Showing posts from April, 2011

WNW: When "Right" Is Twitchy

Our local recreation center has a sign on the track that reads, in part, something like:
If you swam, Dry off before going on the track
A good friend e-mailed me about it after twitching all through her three times-a-week runs around that track. She asked if the sign was wrong, because it sounded awkward (especially with "swam"), but she couldn't think of a better way to say it.
If you set aside the fact that dry shouldn't be capitalized here, the sign is grammatically correct.
The tenses of swim go like this:
Present tense: swim (This morning, I will swim for thirty minutes.) Past tense: swam (Last week, I swam ten laps.) Past participle: had swum (I thought back to the time I had swum with a team.)
So swam is the right form of the word, plain old past tense.
And yet. That sign makes me twitch too.
It's a great case of when smooth writing and clarity trump "right." In other words, just because it's correct doesn't mean it's the best way of saying…

Getting Kids Psyched About Books

Today I'm making good on my promise (from, ahem, more than two months ago) to talk about some of the things I've done to help my kids love reading. So here goes:
I got lucky with my first child. When he started reading aloud billboards as we drove along the freeway, I had no idea that doing such things at age three wasn't normal. I'd like to take credit for his insane reading skillz (and I can take credit for the things I did to expose him to reading and words and books), but truly, he just came wired ready to soak it up.
He didn't learn much in kindergarten, as he was already reading at a fourth-grade level. Comprehension, inference, and some other accompanying reading skills weren't quite that high, but he could decode like a pro.
While I was pregnant with him, I was finishing my English degree, and I spent literally hours reading aloud as I paced our apartment so I could finish the assignments and not fall asleep from pregnancy fatigue. He literally heard volum…

WNW: The Appendix Podcast

Cheating, sort of, for Word Nerd Wednesday.
How about Writer Wednesday?

For the next few weeks, I get to be a guest on The Appendix podcast. The regular hosts are some great friends: Robison Wells, Sarah M. Eden, and Marion Jensen.
The first episode is up today, with fellow guests:
Howard Tayler Josi Kilpack Krista Jensen
Listen to us playing a bunch of goofy writer/storytelling games.
(I add cross-dressing to a bad romance story.)
Lots o' fun.
Listen to this week's episode HERE.

WNW: A Higher Brow Alphabet Song

I can't remember where I first saw this clip, but most recently, fellow writer Braden Bell pointed me to it, knowing it was right up my alley.
I'm a huge fan of A Capella groups, which I was introduced to through my cousin John Luthy, the founder and amazing vocal percussionist for Voice Male. (If you go to the site right now, he's the one in the purple shirt on the right.)
BYU's famous Vocal Point group took the alphabet song and gave it a word-nerd twist. In addition to the clip being laugh-out-loud funny, it's a great example of just how wonky and weird English really is.

LDS Writers Blogfest: "Desire"

Last April, I participated in a blogfest that involved several LDS writers, each blogging for a day about one element of our beliefs. (My post is HERE.)
We're doing it again, this time with a slightly different focus; we're blogging about our favorite talks from the recent general conference. With such a great conference this year, picking one favorite was pretty much impossible. I finally had to settle on one of many that made an impact on me.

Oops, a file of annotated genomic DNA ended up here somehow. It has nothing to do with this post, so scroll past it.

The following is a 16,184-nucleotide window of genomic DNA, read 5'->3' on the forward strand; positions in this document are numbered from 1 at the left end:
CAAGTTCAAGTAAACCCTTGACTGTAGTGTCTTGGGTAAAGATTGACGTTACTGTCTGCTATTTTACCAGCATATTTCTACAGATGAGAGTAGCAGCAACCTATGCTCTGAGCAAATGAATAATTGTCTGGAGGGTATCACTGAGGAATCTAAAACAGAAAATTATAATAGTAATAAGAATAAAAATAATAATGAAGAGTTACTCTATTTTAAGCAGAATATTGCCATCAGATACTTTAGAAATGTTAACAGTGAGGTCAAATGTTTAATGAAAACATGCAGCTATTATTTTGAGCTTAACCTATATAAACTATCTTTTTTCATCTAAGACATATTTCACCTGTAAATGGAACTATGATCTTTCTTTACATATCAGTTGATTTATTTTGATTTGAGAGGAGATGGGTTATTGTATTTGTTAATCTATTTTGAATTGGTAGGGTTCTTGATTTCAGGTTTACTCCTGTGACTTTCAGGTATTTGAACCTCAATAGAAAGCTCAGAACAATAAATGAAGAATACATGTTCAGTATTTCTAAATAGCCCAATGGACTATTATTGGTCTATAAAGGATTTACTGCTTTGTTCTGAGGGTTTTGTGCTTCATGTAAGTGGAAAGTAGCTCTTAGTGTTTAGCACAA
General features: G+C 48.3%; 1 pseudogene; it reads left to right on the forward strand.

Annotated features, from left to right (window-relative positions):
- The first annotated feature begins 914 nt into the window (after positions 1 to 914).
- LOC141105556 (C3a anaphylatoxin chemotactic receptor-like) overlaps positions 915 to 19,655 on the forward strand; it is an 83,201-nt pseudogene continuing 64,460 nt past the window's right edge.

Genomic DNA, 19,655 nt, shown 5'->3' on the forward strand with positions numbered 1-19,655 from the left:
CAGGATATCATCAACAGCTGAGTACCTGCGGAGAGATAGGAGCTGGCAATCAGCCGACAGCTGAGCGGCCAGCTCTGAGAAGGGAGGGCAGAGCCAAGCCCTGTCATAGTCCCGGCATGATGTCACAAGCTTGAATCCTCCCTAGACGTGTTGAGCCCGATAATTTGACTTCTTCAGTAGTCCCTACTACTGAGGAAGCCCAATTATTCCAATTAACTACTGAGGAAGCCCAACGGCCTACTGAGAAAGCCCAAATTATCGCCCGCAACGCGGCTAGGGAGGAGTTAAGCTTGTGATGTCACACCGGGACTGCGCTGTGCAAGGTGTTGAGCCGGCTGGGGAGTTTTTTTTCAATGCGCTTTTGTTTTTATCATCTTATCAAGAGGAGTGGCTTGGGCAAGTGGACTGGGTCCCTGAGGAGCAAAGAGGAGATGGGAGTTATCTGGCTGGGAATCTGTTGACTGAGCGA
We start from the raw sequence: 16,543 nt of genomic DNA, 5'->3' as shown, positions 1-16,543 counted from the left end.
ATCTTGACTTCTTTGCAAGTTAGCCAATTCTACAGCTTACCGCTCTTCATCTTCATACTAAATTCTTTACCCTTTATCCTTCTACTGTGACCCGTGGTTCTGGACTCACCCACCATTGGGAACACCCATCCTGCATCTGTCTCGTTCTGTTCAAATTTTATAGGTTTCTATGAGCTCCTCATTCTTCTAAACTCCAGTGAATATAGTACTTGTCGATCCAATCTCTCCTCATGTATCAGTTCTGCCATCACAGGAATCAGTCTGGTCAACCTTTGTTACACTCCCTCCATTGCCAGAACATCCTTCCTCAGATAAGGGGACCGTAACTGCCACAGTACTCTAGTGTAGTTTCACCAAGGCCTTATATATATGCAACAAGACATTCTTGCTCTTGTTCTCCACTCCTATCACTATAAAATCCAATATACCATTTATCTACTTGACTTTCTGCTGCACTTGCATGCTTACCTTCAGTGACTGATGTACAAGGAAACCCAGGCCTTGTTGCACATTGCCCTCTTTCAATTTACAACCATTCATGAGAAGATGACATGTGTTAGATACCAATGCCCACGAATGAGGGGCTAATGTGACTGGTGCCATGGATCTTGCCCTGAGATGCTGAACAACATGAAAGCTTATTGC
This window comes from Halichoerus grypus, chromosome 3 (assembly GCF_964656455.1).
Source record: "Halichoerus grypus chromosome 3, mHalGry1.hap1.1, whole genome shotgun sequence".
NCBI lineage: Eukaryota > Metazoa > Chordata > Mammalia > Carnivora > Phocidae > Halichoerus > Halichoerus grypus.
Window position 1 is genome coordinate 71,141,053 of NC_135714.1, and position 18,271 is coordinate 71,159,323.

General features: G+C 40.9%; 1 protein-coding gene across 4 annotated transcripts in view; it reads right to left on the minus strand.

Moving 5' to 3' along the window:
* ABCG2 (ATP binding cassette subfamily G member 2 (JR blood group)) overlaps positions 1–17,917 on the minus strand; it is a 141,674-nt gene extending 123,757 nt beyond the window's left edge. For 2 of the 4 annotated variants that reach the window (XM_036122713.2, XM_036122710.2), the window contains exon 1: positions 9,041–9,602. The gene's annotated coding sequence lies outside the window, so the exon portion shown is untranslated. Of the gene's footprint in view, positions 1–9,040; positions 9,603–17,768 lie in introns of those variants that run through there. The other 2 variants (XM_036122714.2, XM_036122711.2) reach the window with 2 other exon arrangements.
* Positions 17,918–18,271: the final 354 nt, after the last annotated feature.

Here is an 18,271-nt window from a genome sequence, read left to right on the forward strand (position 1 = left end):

My choice: "Desire," by Dallin H. Oaks.
(I'll be quoting Elder Oaks a lot, because he says it all so much better than I could.)
To start off, I have to admit that at times I struggle with one vital and important part of mortality and my hopes for eternal life: enduring to the end. At times I get discouraged, wondering if my devoted efforts from ten years ago really mattered. In the end, it's what I'm doing today and tomorrow that will determine my destiny.
That may sound silly, but without going into details, enduring,…

No Excuses

Back in the dark ages when I started writing and seeking publication, writers had to rely on low-tech options like the postal service for submissions and rejections (even getting writers guidelines). Research almost certainly meant hoofing it to a library or bookstore or both.
To figure out the ropes on the whole writing/publishing gig, I subscribed to Writer's Digest. I still do, as it keeps up-to-date on trends and is a great resource for both the beginning and established writer.
I also bought a copy ofWriter's Market, a giant tome that was the Bible of publishing at the time.
Then I learned about The League of Utah Writers and began attending chapter meetings, entering contests, and attending the annual conferences.
That was pretty much it for resources back then.
Fast forward to the age of Dr. Google and the Internet. No longer do you have to spend money on postage to mail a letter (or an entire manuscript) when you can use e-mail. No longer do you have to dig up resources …

WNW: I Want This Book

If you're a true word nerd and already know grammar and punctuation rules, you'll get a huge kick out this book (which I'm dying to buy):

This "Absolutely Phony Guide" is by the folks behind one of my favorite Twitter streams: FakeAPStylebook. If you're on Twitter, follow them. Now. They're brilliantly funny.
The book is filled with fake "rules" and suggestions. One example: “Weapons and the Military: Shoot first, then ask questions about shooting.”
Not so sure about the rules? No problem; just go in with the knowledge that chances are, everything you read is bogus (even if you aren't getting the joke).
Note that the misspellings and typos are totally on purpose. This is my kind of humor book!
Read more about it in The New Yorker. And then buy it HERE from Amazon.